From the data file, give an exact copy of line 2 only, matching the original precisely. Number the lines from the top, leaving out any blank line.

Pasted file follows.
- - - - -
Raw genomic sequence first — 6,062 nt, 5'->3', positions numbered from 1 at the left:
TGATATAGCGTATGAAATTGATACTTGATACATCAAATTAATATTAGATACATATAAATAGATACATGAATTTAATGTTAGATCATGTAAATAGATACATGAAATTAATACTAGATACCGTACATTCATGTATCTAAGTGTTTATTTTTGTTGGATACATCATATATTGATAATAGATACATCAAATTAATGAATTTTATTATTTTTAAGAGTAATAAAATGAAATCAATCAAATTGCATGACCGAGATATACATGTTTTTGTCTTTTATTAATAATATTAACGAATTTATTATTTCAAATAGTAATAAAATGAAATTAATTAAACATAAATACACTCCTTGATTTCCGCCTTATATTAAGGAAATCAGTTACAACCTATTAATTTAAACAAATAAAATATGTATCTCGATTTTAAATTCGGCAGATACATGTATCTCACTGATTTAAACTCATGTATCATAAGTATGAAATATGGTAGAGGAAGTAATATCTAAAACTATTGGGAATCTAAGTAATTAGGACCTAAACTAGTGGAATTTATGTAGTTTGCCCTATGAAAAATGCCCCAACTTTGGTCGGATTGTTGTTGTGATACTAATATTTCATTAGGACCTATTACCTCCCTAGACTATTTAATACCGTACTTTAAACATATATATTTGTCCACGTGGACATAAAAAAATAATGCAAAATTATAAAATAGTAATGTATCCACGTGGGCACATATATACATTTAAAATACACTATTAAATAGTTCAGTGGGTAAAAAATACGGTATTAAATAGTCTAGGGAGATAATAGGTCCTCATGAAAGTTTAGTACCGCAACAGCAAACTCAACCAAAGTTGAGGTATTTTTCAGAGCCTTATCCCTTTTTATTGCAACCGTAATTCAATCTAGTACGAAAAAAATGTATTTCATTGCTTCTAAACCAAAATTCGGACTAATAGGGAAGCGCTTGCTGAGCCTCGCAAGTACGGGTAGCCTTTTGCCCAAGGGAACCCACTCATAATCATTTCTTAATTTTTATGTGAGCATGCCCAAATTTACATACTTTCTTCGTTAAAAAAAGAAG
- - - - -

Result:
TGATATAGCGTATGAAATTGATACTTGATACATCAAATTAATATTAGATACATATAAATAGATACATGAATTTAATGTTAGATCATGTAAATAGATACATGAAATTAATACTAGATACCGTACATTCATGTATCTAAGTGTTTATTTTTGTTGGATACATCATATATTGATAATAGATACATCAAATTAATGAATTTTATTATTTTTAAGAGTAATAAAATGAAATCAATCAAATTGCATGACCGAGATATACATGTTTTTGTCTTTTATTAATAATATTAACGAATTTATTATTTCAAATAGTAATAAAATGAAATTAATTAAACATAAATACACTCCTTGATTTCCGCCTTATATTAAGGAAATCAGTTACAACCTATTAATTTAAACAAATAAAATATGTATCTCGATTTTAAATTCGGCAGATACATGTATCTCACTGATTTAAACTCATGTATCATAAGTATGAAATATGGTAGAGGAAGTAATATCTAAAACTATTGGGAATCTAAGTAATTAGGACCTAAACTAGTGGAATTTATGTAGTTTGCCCTATGAAAAATGCCCCAACTTTGGTCGGATTGTTGTTGTGATACTAATATTTCATTAGGACCTATTACCTCCCTAGACTATTTAATACCGTACTTTAAACATATATATTTGTCCACGTGGACATAAAAAAATAATGCAAAATTATAAAATAGTAATGTATCCACGTGGGCACATATATACATTTAAAATACACTATTAAATAGTTCAGTGGGTAAAAAATACGGTATTAAATAGTCTAGGGAGATAATAGGTCCTCATGAAAGTTTAGTACCGCAACAGCAAACTCAACCAAAGTTGAGGTATTTTTCAGAGCCTTATCCCTTTTTATTGCAACCGTAATTCAATCTAGTACGAAAAAAATGTATTTCATTGCTTCTAAACCAAAATTCGGACTAATAGGGAAGCGCTTGCTGAGCCTCGCAAGTACGGGTAGCCTTTTGCCCAAGGGAACCCACTCATAATCATTTCTTAATTTTTATGTGAGCATGCCCAAATTTACATACTTTCTTCGTTAAAAAAAGAAG